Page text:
Kathleen “Kate” Donnelly; Giving back in a big way

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Marlene Zizza, Mary Fiorentino, Julie Giacchino, Michael Desmond, Anne Zellen, Tom Zellen, Mark Correia, Patricia Desmond, Mark Desmond, Claire Anderson and family with Library Trust- ees.

By Josh Resnek

The news reported last week that a former Everett woman left $400,000 to the Parlin and Shute Libraries was more than just another headline.

The benefactor, the late Kathleen Donnelly, was powered mostly by her intellect and her heart, and her uncanny ability to save and to invest during a long life devoted to family and friends.

She recently died inside her book lined, Manhattan cooperative apartment. She also owned a book lined summer home in Ogunquit, Maine.

Books and reading were a big part of her existence.

She was described as a woman of many talents and interests until the day she died by her family and friends who adored her.

Ms. Donnelly, a lifelong devout Catholic, was 86 when she died.

“Reading was her life,” said her brother-in-law Tom Zellin, a former Everett City Councilor now living on the North Shore.

Ms. Donnelly’s bequest to the Parlin and Shute Libraries totaling $400,000, handed over to the city last week, is the largest bequest left to the library system in the city’s modern history.

Zellin told the Leader Herald when he was packing books from Donnelly’s Ogunquit summer home after her death, he was captivated by the volumes he handled.

“I recall seeing The Complete Works, by Aristotle, and works by Socrates, Locke and Emerson; Jane Austen’s Pride and Prejudice, as well as Sense and Sensibility,” and a host of others from the pantheon of great literature, philosophy, religion, poetry and art.

Donnelly loved the theater and the arts. During a long life in modern America, she never owned a television set, according to Zellin.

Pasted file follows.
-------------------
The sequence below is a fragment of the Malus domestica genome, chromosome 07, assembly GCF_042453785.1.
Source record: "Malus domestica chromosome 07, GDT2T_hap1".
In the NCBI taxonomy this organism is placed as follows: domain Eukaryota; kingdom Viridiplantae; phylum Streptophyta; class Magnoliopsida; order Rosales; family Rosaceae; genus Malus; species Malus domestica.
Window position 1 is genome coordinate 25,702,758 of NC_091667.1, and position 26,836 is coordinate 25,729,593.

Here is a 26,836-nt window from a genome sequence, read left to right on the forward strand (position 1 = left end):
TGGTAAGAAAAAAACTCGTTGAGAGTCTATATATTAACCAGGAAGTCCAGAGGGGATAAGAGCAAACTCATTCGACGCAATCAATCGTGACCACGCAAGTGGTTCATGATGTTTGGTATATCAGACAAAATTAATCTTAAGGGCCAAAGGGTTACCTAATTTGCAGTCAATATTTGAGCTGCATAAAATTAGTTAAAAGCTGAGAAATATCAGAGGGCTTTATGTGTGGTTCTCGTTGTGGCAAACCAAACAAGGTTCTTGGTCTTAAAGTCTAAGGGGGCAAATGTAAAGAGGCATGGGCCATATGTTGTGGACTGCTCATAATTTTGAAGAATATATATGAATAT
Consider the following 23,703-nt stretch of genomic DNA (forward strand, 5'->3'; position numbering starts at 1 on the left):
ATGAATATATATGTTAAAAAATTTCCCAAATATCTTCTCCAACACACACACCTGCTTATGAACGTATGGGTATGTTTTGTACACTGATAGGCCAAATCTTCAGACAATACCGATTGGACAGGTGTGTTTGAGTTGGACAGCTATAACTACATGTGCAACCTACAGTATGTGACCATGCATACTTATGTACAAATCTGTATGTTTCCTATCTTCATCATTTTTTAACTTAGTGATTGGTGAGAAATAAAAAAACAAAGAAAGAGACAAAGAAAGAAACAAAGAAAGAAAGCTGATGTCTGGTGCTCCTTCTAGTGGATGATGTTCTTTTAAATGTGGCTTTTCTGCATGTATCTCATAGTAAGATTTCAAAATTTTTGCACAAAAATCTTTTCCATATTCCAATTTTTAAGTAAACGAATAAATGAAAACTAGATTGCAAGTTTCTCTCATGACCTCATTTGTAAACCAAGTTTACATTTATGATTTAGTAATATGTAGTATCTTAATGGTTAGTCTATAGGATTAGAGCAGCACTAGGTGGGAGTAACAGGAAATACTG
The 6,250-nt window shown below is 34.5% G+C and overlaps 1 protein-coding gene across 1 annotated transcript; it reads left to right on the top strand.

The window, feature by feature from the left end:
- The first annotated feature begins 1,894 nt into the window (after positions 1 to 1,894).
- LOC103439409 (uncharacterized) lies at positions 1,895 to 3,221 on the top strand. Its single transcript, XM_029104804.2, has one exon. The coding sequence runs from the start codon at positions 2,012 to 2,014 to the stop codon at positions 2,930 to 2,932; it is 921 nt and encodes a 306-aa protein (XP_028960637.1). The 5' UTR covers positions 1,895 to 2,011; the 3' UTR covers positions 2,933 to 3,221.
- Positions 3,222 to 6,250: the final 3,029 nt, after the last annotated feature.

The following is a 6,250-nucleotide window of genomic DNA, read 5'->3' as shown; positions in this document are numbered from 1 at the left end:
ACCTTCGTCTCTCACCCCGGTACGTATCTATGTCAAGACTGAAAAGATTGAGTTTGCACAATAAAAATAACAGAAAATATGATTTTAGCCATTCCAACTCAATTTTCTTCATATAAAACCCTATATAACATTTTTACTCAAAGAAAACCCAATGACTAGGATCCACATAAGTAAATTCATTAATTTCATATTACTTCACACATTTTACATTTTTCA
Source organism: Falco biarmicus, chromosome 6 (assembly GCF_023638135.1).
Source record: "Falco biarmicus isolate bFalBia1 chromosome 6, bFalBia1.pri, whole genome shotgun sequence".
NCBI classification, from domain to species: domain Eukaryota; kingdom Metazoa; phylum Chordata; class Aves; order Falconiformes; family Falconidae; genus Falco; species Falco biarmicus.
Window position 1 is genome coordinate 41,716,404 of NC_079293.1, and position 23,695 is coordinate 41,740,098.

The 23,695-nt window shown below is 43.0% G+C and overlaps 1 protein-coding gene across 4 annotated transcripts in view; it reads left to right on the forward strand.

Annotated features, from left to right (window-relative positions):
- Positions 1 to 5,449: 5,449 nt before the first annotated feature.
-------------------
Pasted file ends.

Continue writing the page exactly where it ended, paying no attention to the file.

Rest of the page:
She enjoyed listening to the radio, and reading the New York Times. She was a thoroughly modern woman, well read and keenly aware of what was going on in the world.

She found comfort during times of stress by sitting in a pew at an empty church to feel its calm, added Zellin.

Donnelly was born in Revere.

She was the sixth of ten children.

The family moved to Everett when she was two.

She grew up in modest circumstances on Glendale Street.

Like all her siblings, she attended the Immaculate Conception School, the Parlin Junior High School and then graduated from Everett High School in 1950.

Claire Anderson, one of Donnelly’s surviving siblings, told the Leader Herald her sister was an unusual woman, an extraordinary type of adventurer who lived her life to the fullest.

“Kay was well known and popular,” Anderson recalled. “Kay and her friends attended CYO dances sponsored by St. Therese’s Church held in Glendale Square. She had many admirers.”

She described her sister as not only having style, but as being attractive and intelligent.

“At an early age she became an independent thinker. She had no fear of taking chances,” Anderson added.

Donnelly worked a short stint for State Street Bank in Boston.

When she was 20, she became a flight attendant for American Airlines – the beginning of a 40 year career that sent her all over the world.

As a flight attendant, she always made it possible for family members to travel with her or by themselves by using her American Airlines employee discount for them.

In 1980, she received a BA degree from Fordham College in New York City, a testament to her devotion to her education which was unending throughout a lifetime.

In addition to her bequest to the Everett Public Library system, she left $200,000 to the Archdiocese of New York, $200,000 to Covenant House in New York City – aiding homeless children – and an additional donation of $200,000 to a Catholic organization, Servants of Relief For Incurable Cancer.

“She was very generous. She basically loved everyone she ever met,” said Zellin.

Donnelly was buried in Puritan Lawn Cemetery in Peabody.

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